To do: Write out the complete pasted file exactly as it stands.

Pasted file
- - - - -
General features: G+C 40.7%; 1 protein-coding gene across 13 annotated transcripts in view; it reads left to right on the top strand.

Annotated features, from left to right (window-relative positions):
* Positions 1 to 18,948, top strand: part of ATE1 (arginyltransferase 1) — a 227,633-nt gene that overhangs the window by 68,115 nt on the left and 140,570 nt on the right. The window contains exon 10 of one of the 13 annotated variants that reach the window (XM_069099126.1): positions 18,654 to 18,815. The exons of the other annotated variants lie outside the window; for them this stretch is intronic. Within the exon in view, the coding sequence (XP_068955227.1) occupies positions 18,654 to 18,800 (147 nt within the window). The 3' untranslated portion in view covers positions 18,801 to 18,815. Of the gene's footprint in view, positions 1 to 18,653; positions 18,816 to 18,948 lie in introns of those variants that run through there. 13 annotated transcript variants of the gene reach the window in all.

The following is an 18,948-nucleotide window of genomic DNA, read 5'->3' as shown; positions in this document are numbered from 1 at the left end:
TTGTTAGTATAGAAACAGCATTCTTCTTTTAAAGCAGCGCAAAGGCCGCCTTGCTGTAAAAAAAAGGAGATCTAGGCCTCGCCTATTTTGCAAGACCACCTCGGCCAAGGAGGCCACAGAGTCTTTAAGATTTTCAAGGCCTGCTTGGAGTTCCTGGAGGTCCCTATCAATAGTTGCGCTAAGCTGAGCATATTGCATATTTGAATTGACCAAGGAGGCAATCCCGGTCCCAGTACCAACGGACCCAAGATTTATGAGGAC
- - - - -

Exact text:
General features: G+C 40.7%; 1 protein-coding gene across 13 annotated transcripts in view; it reads left to right on the top strand.

Annotated features, from left to right (window-relative positions):
* Positions 1 to 18,948, top strand: part of ATE1 (arginyltransferase 1) — a 227,633-nt gene that overhangs the window by 68,115 nt on the left and 140,570 nt on the right. The window contains exon 10 of one of the 13 annotated variants that reach the window (XM_069099126.1): positions 18,654 to 18,815. The exons of the other annotated variants lie outside the window; for them this stretch is intronic. Within the exon in view, the coding sequence (XP_068955227.1) occupies positions 18,654 to 18,800 (147 nt within the window). The 3' untranslated portion in view covers positions 18,801 to 18,815. Of the gene's footprint in view, positions 1 to 18,653; positions 18,816 to 18,948 lie in introns of those variants that run through there. 13 annotated transcript variants of the gene reach the window in all.

The following is an 18,948-nucleotide window of genomic DNA, read 5'->3' as shown; positions in this document are numbered from 1 at the left end:
TTGTTAGTATAGAAACAGCATTCTTCTTTTAAAGCAGCGCAAAGGCCGCCTTGCTGTAAAAAAAAGGAGATCTAGGCCTCGCCTATTTTGCAAGACCACCTCGGCCAAGGAGGCCACAGAGTCTTTAAGATTTTCAAGGCCTGCTTGGAGTTCCTGGAGGTCCCTATCAATAGTTGCGCTAAGCTGAGCATATTGCATATTTGAATTGACCAAGGAGGCAATCCCGGTCCCAGTACCAACGGACCCAAGATTTATGAGGAC